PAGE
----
Life of 'Fifth Beatle' Brian Epstein coming to TV

THE BEATLES:  Story of 'Fifth Beatle' Brian Epstein is coming to TV

The life of the late Beatles manager Brian Epstein is being turned into a scripted TV series.

Bravo is adapting the graphic novel The Fifth Beatle: The Brian Epstein Story. Its author, Vivek J. Tiwary, is writing the script and co-executive producing the limited-run series. It will center around Epstein's personal drama, as a gay, Jewish man in England at a time when homosexuality was a felony there. It will cover the period from when he first saw The Beatles at the Cavern Club in Liverpool to his suicide in the summer of 1967.

One big selling point for the show is that Tiwary has gotten access to the Lennon-McCartney song catalog. This makes The Fifth Beatle the first Beatles-related bio-pic to actually have Beatles-penned songs on its soundtrack. (The Hollywood Reporter)

MORE BIG 95 MUSIC NEWS:  Tuesday, March 13th

PAUL McCARTNEY: Discusses his 'Meat Free Monday' campaign

Sir Paul McCartney in National Geographic? Has he discovered a new island?

No, the former Beatle is interviewed in the current issue by the venerable magazine's editor-in-chief, Susan Goldberg, about his Meat Free Monday campaign, which suggests not eating meat one day a week as a way to help the planet. Macca tweeted a quote from the sit-down this morning (Monday): "Nobody’s forcing anyone to do anything; you just try one day meat free, because it’s a good idea."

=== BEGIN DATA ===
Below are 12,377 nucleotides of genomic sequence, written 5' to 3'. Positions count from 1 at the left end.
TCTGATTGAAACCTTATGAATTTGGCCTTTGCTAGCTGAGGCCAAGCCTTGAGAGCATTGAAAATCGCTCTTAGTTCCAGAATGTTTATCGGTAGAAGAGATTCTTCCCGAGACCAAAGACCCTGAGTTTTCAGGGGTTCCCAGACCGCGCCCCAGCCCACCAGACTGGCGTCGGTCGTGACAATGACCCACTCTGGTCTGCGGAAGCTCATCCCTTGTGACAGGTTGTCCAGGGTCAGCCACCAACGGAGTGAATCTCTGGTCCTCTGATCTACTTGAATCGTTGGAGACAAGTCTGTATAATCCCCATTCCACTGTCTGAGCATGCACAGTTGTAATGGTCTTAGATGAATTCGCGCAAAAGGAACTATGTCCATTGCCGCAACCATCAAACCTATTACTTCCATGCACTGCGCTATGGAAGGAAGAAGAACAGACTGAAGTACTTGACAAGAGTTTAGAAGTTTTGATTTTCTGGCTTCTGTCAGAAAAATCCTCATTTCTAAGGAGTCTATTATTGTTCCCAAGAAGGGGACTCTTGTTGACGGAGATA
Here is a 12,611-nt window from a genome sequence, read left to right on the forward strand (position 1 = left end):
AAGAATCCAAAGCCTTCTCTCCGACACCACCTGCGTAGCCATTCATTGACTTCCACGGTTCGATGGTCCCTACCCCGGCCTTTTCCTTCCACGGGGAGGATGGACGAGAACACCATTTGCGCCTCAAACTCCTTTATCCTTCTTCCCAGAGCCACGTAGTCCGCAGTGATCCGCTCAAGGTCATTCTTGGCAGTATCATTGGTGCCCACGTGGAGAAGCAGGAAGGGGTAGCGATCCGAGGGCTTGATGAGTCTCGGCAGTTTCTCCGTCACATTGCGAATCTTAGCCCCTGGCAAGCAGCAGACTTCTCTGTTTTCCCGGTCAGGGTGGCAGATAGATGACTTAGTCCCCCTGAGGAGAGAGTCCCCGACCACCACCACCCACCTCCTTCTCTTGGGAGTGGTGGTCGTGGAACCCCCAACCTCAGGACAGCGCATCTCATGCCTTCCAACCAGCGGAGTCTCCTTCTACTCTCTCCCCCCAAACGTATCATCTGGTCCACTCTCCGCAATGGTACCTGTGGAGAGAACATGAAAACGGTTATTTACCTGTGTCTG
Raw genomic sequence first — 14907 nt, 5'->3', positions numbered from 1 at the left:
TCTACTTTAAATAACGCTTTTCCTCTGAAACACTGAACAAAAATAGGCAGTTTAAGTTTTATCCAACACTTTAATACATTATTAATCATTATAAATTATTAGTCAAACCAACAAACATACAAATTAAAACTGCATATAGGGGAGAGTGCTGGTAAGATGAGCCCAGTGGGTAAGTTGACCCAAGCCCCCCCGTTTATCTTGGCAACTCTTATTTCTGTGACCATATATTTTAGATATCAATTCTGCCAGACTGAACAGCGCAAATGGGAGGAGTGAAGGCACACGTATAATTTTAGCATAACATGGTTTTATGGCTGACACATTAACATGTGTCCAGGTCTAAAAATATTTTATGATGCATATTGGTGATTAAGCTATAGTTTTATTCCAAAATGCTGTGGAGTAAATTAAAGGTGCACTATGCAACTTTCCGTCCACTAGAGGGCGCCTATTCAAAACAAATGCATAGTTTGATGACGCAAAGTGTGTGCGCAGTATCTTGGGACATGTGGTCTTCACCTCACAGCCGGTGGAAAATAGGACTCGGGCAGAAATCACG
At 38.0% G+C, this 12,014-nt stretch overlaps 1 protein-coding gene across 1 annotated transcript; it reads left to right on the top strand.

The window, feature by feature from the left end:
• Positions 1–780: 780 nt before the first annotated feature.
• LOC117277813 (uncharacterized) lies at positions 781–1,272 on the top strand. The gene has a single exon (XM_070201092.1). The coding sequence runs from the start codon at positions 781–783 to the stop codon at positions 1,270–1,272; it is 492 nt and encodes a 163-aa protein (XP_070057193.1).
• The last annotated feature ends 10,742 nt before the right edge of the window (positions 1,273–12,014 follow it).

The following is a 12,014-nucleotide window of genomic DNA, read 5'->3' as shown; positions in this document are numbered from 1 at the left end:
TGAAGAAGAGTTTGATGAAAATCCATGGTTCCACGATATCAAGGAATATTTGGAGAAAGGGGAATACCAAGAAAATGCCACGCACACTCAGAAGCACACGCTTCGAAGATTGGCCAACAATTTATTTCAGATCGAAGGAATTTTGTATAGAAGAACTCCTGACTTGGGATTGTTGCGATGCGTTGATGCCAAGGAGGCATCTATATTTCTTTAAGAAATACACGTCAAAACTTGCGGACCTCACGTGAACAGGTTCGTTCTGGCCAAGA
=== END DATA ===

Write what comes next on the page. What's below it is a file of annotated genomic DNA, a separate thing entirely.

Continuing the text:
If you're interested in finding out more about the campaign, check out McCartney's five-minute video, One Day a Week, which he posted last November, on YouTube. You can also watch the National Geographic interview on the magazine's website.

U2:  Bono apologizes to ONE staff

Bono has apologized after an investigation into multiple allegations of abuse and harassment at his ONE charity's Johannesburg, South Africa office.

The investigation, which was followed by a lawsuit filed last week by seven former employees, revealed what ONE CEO Gayle Smith admits is "evidence of unprofessional conduct and, in particular, what I would characterize as bullying and belittling of staff between late 2011 and 2015 in our Johannesburg office. The overall evidence from our investigation was sufficient for me to conclude that we needed to own an institutional failure."

The U2 singer tells London's Daily Mail, "We are all deeply sorry. I hate bullying, can’t stand it. The poorest people in the poorest places being bullied by their circumstance is the reason we set up ONE. So to discover last November that there were serious and multiple allegations of bullying in our office in Johannesburg left me and the ONE board reeling and furious."

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